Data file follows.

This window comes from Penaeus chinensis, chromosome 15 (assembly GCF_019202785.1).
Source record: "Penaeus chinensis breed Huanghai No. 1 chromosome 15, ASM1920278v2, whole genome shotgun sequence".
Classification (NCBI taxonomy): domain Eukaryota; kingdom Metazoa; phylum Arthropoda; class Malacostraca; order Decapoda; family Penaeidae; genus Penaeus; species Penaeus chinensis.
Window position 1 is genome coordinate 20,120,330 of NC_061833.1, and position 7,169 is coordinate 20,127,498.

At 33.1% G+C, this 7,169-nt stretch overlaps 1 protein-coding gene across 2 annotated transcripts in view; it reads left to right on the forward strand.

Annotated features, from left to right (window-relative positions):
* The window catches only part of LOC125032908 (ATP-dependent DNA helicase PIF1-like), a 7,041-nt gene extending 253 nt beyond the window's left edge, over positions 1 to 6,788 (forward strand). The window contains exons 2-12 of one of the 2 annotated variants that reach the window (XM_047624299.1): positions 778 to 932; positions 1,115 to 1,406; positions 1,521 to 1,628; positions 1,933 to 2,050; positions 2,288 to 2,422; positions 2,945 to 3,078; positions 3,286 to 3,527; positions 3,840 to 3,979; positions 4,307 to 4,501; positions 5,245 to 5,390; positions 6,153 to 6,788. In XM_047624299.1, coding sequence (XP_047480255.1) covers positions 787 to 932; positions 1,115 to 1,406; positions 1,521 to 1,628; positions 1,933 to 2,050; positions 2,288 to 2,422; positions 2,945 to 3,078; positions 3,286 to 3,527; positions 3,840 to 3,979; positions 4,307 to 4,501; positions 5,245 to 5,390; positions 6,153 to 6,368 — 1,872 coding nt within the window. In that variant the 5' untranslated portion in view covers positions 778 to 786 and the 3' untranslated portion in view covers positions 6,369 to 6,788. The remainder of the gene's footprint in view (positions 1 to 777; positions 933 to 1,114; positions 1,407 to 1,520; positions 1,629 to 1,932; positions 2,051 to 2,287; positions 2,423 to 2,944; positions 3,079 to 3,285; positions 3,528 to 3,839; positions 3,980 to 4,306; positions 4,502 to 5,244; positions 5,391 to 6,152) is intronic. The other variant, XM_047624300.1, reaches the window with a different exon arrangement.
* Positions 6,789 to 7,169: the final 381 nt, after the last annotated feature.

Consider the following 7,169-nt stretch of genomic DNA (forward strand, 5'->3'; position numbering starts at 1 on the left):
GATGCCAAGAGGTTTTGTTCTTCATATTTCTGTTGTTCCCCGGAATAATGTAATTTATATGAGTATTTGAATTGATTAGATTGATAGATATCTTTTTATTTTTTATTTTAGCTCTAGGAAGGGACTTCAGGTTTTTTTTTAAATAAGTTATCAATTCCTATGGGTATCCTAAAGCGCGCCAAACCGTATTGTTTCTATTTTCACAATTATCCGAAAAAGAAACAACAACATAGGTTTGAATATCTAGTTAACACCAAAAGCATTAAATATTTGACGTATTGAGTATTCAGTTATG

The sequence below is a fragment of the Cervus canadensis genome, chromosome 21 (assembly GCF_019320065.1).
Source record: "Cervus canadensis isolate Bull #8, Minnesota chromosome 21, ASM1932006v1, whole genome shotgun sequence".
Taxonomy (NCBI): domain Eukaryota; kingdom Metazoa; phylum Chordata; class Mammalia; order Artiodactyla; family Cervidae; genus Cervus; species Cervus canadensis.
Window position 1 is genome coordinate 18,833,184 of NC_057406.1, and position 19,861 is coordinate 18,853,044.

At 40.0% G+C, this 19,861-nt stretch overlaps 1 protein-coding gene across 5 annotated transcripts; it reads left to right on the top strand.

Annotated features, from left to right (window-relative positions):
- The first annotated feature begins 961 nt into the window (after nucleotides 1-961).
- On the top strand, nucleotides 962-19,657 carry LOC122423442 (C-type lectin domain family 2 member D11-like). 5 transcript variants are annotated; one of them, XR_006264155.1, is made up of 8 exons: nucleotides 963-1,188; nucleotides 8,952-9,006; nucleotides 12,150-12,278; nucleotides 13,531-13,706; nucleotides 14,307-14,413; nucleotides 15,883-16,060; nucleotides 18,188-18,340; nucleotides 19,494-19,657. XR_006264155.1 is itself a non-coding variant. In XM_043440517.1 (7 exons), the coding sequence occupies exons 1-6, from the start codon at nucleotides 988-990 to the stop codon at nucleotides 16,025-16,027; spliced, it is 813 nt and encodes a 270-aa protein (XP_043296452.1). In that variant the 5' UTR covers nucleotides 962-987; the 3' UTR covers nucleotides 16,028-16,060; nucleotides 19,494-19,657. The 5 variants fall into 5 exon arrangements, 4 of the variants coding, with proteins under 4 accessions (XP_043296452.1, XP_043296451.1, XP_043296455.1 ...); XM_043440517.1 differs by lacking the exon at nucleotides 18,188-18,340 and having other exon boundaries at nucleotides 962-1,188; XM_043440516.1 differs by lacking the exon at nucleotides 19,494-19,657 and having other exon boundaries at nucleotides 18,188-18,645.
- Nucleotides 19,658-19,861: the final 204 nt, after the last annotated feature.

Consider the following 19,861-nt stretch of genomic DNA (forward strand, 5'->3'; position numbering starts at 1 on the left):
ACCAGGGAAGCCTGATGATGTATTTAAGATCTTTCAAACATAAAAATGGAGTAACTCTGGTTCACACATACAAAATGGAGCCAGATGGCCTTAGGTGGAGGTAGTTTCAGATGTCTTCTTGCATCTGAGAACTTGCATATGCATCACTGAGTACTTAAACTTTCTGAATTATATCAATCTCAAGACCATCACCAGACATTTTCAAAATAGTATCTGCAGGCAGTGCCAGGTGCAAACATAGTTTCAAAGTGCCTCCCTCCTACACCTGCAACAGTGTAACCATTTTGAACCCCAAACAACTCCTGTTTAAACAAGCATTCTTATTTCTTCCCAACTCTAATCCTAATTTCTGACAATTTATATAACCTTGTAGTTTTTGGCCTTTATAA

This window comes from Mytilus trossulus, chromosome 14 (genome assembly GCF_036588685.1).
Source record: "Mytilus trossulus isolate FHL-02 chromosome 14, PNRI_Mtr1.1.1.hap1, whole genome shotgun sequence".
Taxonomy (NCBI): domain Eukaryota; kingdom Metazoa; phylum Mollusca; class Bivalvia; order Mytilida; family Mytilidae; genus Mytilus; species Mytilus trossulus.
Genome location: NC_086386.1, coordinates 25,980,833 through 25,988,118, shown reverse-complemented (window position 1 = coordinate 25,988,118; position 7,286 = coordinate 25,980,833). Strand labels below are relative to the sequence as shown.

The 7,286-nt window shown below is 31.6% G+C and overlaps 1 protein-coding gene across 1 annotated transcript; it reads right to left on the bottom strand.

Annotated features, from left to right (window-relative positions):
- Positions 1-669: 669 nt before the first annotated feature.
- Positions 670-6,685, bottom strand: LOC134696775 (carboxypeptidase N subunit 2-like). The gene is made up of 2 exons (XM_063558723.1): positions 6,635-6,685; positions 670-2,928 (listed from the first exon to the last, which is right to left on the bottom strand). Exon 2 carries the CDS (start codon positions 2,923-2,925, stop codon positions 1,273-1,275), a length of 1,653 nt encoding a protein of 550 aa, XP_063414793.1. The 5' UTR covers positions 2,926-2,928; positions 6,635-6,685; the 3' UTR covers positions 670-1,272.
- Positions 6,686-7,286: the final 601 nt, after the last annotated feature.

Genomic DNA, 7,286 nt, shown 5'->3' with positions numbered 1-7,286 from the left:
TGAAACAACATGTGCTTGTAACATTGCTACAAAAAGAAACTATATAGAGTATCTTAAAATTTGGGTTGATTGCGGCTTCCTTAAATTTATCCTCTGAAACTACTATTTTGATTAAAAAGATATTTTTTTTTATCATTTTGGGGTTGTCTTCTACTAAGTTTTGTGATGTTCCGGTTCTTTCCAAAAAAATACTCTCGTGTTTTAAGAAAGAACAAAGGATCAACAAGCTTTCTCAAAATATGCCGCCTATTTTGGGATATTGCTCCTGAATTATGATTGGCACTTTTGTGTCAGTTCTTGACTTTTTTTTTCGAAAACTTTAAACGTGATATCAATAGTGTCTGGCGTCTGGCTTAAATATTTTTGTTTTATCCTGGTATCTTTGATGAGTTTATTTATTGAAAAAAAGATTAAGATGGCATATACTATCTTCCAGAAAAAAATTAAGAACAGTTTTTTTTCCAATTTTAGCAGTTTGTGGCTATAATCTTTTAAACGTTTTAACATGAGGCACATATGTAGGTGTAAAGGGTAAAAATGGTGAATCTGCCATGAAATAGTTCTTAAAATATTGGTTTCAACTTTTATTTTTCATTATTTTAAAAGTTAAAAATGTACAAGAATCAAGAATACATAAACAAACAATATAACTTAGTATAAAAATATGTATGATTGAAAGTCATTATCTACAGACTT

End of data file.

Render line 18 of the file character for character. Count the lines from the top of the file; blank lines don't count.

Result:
- On the top strand, nucleotides 962-19,657 carry LOC122423442 (C-type lectin domain family 2 member D11-like). 5 transcript variants are annotated; one of them, XR_006264155.1, is made up of 8 exons: nucleotides 963-1,188; nucleotides 8,952-9,006; nucleotides 12,150-12,278; nucleotides 13,531-13,706; nucleotides 14,307-14,413; nucleotides 15,883-16,060; nucleotides 18,188-18,340; nucleotides 19,494-19,657. XR_006264155.1 is itself a non-coding variant. In XM_043440517.1 (7 exons), the coding sequence occupies exons 1-6, from the start codon at nucleotides 988-990 to the stop codon at nucleotides 16,025-16,027; spliced, it is 813 nt and encodes a 270-aa protein (XP_043296452.1). In that variant the 5' UTR covers nucleotides 962-987; the 3' UTR covers nucleotides 16,028-16,060; nucleotides 19,494-19,657. The 5 variants fall into 5 exon arrangements, 4 of the variants coding, with proteins under 4 accessions (XP_043296452.1, XP_043296451.1, XP_043296455.1 ...); XM_043440517.1 differs by lacking the exon at nucleotides 18,188-18,340 and having other exon boundaries at nucleotides 962-1,188; XM_043440516.1 differs by lacking the exon at nucleotides 19,494-19,657 and having other exon boundaries at nucleotides 18,188-18,645.